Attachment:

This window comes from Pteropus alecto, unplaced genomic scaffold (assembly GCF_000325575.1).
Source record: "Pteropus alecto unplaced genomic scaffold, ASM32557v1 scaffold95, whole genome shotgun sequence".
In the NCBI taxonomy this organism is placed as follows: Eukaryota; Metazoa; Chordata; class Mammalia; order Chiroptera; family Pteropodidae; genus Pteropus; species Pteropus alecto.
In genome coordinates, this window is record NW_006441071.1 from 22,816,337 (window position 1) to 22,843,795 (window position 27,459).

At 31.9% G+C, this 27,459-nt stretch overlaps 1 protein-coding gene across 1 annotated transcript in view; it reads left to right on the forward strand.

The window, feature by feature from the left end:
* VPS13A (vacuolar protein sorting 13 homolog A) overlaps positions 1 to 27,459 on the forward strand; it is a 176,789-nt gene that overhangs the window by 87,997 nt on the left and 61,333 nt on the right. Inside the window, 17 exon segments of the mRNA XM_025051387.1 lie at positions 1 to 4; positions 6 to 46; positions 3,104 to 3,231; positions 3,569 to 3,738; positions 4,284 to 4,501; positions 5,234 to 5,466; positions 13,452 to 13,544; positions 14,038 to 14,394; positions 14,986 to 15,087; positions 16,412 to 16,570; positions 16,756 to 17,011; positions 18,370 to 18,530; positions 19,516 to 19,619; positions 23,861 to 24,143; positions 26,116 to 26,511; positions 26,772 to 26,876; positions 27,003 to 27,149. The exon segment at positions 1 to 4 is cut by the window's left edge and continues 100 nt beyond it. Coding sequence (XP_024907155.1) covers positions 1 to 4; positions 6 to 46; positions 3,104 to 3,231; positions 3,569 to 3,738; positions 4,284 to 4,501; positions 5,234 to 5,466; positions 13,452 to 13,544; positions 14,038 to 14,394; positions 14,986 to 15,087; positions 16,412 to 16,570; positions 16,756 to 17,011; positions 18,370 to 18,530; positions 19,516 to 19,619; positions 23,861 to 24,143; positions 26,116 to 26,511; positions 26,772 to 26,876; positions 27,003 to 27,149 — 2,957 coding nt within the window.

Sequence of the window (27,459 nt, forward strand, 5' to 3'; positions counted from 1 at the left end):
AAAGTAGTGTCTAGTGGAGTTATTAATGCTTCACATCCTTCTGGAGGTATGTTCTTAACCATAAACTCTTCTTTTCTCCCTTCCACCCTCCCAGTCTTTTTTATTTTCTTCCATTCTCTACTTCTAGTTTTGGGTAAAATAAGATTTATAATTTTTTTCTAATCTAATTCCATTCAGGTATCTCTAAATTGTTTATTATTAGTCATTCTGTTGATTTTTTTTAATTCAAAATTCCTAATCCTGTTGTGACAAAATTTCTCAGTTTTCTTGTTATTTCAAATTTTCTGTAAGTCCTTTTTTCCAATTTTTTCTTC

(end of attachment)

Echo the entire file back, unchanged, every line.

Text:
This window comes from Pteropus alecto, unplaced genomic scaffold (assembly GCF_000325575.1).
Source record: "Pteropus alecto unplaced genomic scaffold, ASM32557v1 scaffold95, whole genome shotgun sequence".
In the NCBI taxonomy this organism is placed as follows: Eukaryota; Metazoa; Chordata; class Mammalia; order Chiroptera; family Pteropodidae; genus Pteropus; species Pteropus alecto.
In genome coordinates, this window is record NW_006441071.1 from 22,816,337 (window position 1) to 22,843,795 (window position 27,459).

At 31.9% G+C, this 27,459-nt stretch overlaps 1 protein-coding gene across 1 annotated transcript in view; it reads left to right on the forward strand.

The window, feature by feature from the left end:
* VPS13A (vacuolar protein sorting 13 homolog A) overlaps positions 1 to 27,459 on the forward strand; it is a 176,789-nt gene that overhangs the window by 87,997 nt on the left and 61,333 nt on the right. Inside the window, 17 exon segments of the mRNA XM_025051387.1 lie at positions 1 to 4; positions 6 to 46; positions 3,104 to 3,231; positions 3,569 to 3,738; positions 4,284 to 4,501; positions 5,234 to 5,466; positions 13,452 to 13,544; positions 14,038 to 14,394; positions 14,986 to 15,087; positions 16,412 to 16,570; positions 16,756 to 17,011; positions 18,370 to 18,530; positions 19,516 to 19,619; positions 23,861 to 24,143; positions 26,116 to 26,511; positions 26,772 to 26,876; positions 27,003 to 27,149. The exon segment at positions 1 to 4 is cut by the window's left edge and continues 100 nt beyond it. Coding sequence (XP_024907155.1) covers positions 1 to 4; positions 6 to 46; positions 3,104 to 3,231; positions 3,569 to 3,738; positions 4,284 to 4,501; positions 5,234 to 5,466; positions 13,452 to 13,544; positions 14,038 to 14,394; positions 14,986 to 15,087; positions 16,412 to 16,570; positions 16,756 to 17,011; positions 18,370 to 18,530; positions 19,516 to 19,619; positions 23,861 to 24,143; positions 26,116 to 26,511; positions 26,772 to 26,876; positions 27,003 to 27,149 — 2,957 coding nt within the window.

Sequence of the window (27,459 nt, forward strand, 5' to 3'; positions counted from 1 at the left end):
AAAGTAGTGTCTAGTGGAGTTATTAATGCTTCACATCCTTCTGGAGGTATGTTCTTAACCATAAACTCTTCTTTTCTCCCTTCCACCCTCCCAGTCTTTTTTATTTTCTTCCATTCTCTACTTCTAGTTTTGGGTAAAATAAGATTTATAATTTTTTTCTAATCTAATTCCATTCAGGTATCTCTAAATTGTTTATTATTAGTCATTCTGTTGATTTTTTTTAATTCAAAATTCCTAATCCTGTTGTGACAAAATTTCTCAGTTTTCTTGTTATTTCAAATTTTCTGTAAGTCCTTTTTTCCAATTTTTTCTTC